The app is helping researchers to identify “hyperfoods” and existing drugs to fight the long-term effects of coronavirus infection
Working in collaboration with Imperial College London, Vodafone Foundation first released its DreamLab app back in April 2020.
Initially designed to assist in cancer research, the app works by harnessing the processing power of the downloader’s mobile device while it is being charged overnight. Using AI, this network of idle phones can then form a virtual supercomputer with enormous processing power, capable of performing calculations far more quickly than conventional computers.
In 2020, in the early stages of the coronavirus pandemic, the app was rapidly repurposed and rolled out to help perform complex drug analysis to find effective treatments for Covid-19.
Now, the focus of the app is being shifted once again, this time to tackle the more long-term effects of coronavirus infection by analysing biomolecules in food and identify phytochemically rich “hyperfoods” to help combat symptoms.
“Combining the processing power of tens of thousands of smartphones, the DreamLab app drastically reduces the time taken to analyse such vast amounts of data. While it would have taken decades using traditional computing methods, the cloud-based network can crunch the same amount of data in months,” explained Dr Kirill Veselkov, Assistant Professor at Imperial College London.
“For us to understand the impact of complex combinations of thousands of biomolecules in the food we eat on long COVID using traditional experimental methods is impossible – it would be like using a bicycle to explore the galaxy.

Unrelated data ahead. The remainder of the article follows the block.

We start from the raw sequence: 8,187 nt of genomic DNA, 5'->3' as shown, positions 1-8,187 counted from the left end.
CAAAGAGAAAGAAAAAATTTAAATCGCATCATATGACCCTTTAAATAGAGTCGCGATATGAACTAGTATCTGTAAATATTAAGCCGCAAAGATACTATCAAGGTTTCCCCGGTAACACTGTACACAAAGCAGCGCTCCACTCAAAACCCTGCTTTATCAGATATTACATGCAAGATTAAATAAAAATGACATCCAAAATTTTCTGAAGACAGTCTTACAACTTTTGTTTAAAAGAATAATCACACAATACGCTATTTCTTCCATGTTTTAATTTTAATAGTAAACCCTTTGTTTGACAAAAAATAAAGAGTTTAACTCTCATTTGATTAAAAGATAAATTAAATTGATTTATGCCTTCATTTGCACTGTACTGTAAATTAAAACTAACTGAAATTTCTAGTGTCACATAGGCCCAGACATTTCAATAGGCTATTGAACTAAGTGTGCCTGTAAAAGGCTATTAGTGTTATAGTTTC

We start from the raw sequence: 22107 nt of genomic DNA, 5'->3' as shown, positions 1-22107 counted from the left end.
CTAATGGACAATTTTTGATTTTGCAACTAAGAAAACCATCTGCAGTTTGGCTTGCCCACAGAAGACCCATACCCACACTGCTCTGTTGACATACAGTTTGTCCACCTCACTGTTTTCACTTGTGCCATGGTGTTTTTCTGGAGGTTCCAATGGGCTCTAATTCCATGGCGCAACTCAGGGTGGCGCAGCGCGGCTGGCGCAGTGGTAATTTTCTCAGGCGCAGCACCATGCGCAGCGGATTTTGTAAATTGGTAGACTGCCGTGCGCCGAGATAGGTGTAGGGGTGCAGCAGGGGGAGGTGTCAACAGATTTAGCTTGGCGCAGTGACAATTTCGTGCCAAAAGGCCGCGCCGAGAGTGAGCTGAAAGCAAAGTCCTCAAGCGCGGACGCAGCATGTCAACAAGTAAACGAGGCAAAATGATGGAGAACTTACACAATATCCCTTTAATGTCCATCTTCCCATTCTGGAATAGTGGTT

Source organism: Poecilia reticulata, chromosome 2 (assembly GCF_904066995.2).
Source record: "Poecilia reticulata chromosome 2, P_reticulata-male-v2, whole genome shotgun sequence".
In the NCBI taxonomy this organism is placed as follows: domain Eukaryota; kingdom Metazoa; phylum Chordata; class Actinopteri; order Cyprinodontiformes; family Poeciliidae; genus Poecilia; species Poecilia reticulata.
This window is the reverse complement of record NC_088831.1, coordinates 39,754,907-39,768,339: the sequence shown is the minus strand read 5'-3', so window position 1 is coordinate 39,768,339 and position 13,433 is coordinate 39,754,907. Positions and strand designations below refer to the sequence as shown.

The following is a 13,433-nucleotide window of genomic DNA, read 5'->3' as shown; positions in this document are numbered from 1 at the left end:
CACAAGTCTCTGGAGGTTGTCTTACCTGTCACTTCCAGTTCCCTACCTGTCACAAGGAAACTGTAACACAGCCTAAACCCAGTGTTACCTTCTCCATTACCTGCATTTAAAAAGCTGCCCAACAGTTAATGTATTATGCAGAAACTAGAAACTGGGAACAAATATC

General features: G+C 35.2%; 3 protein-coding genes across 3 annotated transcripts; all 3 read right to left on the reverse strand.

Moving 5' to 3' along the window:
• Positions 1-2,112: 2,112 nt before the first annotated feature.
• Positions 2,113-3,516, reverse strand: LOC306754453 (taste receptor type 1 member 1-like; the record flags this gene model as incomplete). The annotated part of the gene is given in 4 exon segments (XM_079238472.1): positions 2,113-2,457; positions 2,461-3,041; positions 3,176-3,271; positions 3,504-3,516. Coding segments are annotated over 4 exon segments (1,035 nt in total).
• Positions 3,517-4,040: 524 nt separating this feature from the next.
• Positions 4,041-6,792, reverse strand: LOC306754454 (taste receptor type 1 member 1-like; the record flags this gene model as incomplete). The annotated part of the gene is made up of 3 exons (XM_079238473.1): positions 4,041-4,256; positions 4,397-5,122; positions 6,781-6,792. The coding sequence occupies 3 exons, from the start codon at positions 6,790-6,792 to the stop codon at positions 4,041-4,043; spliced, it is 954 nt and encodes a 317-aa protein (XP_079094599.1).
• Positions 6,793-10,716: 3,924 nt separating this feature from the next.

“Our project takes a radically different approach while uniting the public in one large citizen science AI project. It explores the ‘dark matter’ of nutrition against long COVID beyond the traditional analysis of five major nutrition categories (proteins, fats, carbohydrates, vitamins, and minerals). Everyone can contribute with their smartphone to this important piece of scientific research without having to be a professional scientist.”
The ‘DreamLab long COVID research project’, which begins today, is expected to be completed in late 2023, with findings made available to the research community to begin clinical trials.
Research and potential treatments focussing on Long Covid cannot come soon enough. According to figures from the Office of National Statistics, currently over 1.8 million in the UK are currently affected by Long Covid, which can have debilitating symptoms including extreme tiredness, breathing problems, insomnia, and ‘brain fog’.
Ultimately, it is hoped that this DreamLab research data could lead to meaningful dietary advice for these Long Covid patients, helping them to reduce the impact of their symptoms.
Currently, DreamLab has been downloaded by 2.2 million people and is available in 17 countries.
It is also worth remembering that DreamLab’s potential goes far beyond medical research and could provide a major boost to any data analysis dealing with huge datasets. Last year, the Vodafone Foundation announced it was seeking compatible research partners focussed on climate change, suggesting that DreamLab could play a supporting role in tackling the climate crisis.
“We’ve seen the impact and tremendous power of DreamLab and now we want to harness this to drive climate research and help to tackle the environmental emergency facing our planet,” said Andrew Dunnett, Director SDGs, Sustainable Business and Foundations, Vodafone Group.